The healing powers of communication



The healing powers of communication

“Two monologues do not make a dialogue”- Jeff Daley

Good communication within a couple is a pretty complicated thing. Everyone seems to understand what communication is per se, yet few people are really good at it.

Books and dictionaries of all sorts and kinds define communication as “the dynamic process through which people try to convey meaning to one another”. Since language is the form of communication specific to us human beings, we tend to rely solely on it when we communicate, which is not really constructive.

Communication often has less to do with the words you use and more to do with their underlying meaning. We talked in the previous chapter about the importance of non-verbal communication, without which messages aren’t always received as they were meant to in the first place. Think about the times your girlfriend or wife shouted angrily at you: “It’s not what you said; it’s how you said it.” I bet you didn’t know what she was talking about.

Yes, the power of language is immense. Communicating correctly, using nice words to make your partner feel that you care about her, helps you both reconnect to your inner feelings of affection, and insure the process of bonding. Simple sentences like, “You’re gorgeous”, “You get prettier every day”, “I love talking to you”, “You make my life better”, etc., help you cultivate the quality of affection and kindness, but words are not all there is when it comes to communication.

The way you communicate influences how close and intimate you get with your partner. The first three types will have negative effects on your couple life, and soon your relationship will grow devitalized and the goal of closeness is not going to be met.

As George Bernard Shaw pointed out, “the single biggest problem in communication is the illusion that it has taken place”. You might think that you’re doing plenty of talking, but the question is, are you doing it the right way? Or the right moment? Dr. Laurence J. Peter said at one time something that made me smile, but also get concerned: “Speak when you are angry- and you’ll make the best speech you’ll ever regret.

It is important that you follow a few basic rules in order to truly get your partner to understand what you are trying to say. To help you, I’ve described them bellow.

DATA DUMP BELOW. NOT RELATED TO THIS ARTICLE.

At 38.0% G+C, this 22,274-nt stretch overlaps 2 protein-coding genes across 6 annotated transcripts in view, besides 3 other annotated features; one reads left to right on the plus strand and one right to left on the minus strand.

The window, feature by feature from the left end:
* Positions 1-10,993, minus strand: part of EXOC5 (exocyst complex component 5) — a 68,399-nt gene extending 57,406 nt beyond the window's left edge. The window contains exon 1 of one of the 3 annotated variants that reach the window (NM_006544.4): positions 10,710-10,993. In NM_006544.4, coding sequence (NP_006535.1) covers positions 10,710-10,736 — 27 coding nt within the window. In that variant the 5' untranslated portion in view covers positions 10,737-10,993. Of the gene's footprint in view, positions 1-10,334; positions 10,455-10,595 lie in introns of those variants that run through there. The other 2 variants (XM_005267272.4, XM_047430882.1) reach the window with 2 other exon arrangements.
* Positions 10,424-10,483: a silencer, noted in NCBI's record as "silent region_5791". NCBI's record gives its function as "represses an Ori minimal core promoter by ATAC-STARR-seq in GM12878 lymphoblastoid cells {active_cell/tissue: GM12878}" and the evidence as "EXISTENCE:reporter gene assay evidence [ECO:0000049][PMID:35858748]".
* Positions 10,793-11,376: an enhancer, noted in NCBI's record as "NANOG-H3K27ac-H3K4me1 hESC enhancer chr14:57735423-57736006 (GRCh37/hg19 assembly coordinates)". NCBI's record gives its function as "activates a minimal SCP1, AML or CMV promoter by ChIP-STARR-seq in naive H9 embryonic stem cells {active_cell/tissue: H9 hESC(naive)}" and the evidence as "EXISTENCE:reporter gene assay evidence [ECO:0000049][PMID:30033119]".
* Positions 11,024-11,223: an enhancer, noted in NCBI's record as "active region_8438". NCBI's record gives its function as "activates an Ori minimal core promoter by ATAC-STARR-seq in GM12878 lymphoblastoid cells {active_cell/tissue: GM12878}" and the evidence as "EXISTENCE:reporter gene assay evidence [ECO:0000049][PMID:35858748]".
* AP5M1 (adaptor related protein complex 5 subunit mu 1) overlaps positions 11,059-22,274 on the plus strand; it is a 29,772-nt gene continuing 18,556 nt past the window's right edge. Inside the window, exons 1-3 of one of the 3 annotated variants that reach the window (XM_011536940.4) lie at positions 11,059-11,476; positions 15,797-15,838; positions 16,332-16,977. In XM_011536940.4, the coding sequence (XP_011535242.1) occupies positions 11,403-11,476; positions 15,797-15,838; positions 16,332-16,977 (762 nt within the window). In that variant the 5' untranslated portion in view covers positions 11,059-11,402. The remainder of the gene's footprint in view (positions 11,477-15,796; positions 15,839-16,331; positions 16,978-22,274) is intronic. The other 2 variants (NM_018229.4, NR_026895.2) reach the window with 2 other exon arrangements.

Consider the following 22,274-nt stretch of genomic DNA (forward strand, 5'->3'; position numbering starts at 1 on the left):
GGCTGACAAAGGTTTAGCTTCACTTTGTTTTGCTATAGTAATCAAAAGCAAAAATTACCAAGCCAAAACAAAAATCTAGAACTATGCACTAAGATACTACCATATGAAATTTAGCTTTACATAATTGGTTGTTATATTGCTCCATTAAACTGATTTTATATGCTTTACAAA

Rock solid principles for good communication

a)      Be empathetic. Basically, this means to see things from your partner’s perspective also. Drs. Les and Leslie Parrot pointed this out in one of their analysis on couple bliss: “Research has shown that 90% of our struggles in relationships would be resolved if we did nothing more than see problems from our partner’s perspective. Empathy is the heart loving.” If your partner feels that you understand her and that you are willing to work each issue as a team, she’ll feel safer and more secure when sharing things with you.

b)      Be a good listener. Listening is the language of love, popular culture says. If you’ll do more listening and less lecturing, you’ll be more productive as far as healthy communication is concerned. After all, we have two ears and just one mouth for a pretty good reason. So, whenever you feel like interrupting your partner in order to say what you think, stop and just listen till the end. The conversation will run smoother this way and you’ll end up getting along better. I know that it is not easy, especially when you think you have the right answer and if you’d just let it out in the open the whole problem will go away, but it’s the constructive thing to do if you want to build trust and intimacy in your couple. If you want to know specifically how to be a good listener, check out my list of The Seven Qualities of a Great Listener:

  • I sincerely want to listen to her point of view
  • I am willing to accept her feeling and emotions, whether I consider them wrong or not
  • I don’t always want to be right
  • I’m willing to develop a non-judgmental attitude
  • I’m making eye contact and relying on the soothing powers of touch
  • I’m showing appreciation of the fact that she’s trusting me with her confidences
  • I will not only listen, but be supportive all the way, for as long as she needs me

c)      Express your expectations. If you’re not telling your partner what exactly you want from her, how is she going to know? We’re not mind readers here! Don’t expect your partner to just “get it” and behave like you’d want her to behave. Be specific about your expectations, tell her exactly what you are looking for. Clarity and honesty is key when it comes to good communication. If you are courageous enough to speak the truth, you might be surprised about the positive outcome of your act. Bill Hybels said it best: “It takes an enormous amount of courage to say to your partner, <This is me. I’m not proud of it—in fact, I’m a little embarrassed by it—but this is who I am>”.

Have a sensual week,

Gabrielle Moore

P.S. Ask your girlfriend what she feels about the importance of good communication. You’ll see that she, as well, thinks that it is the fundamental glue that holds a relationship together.

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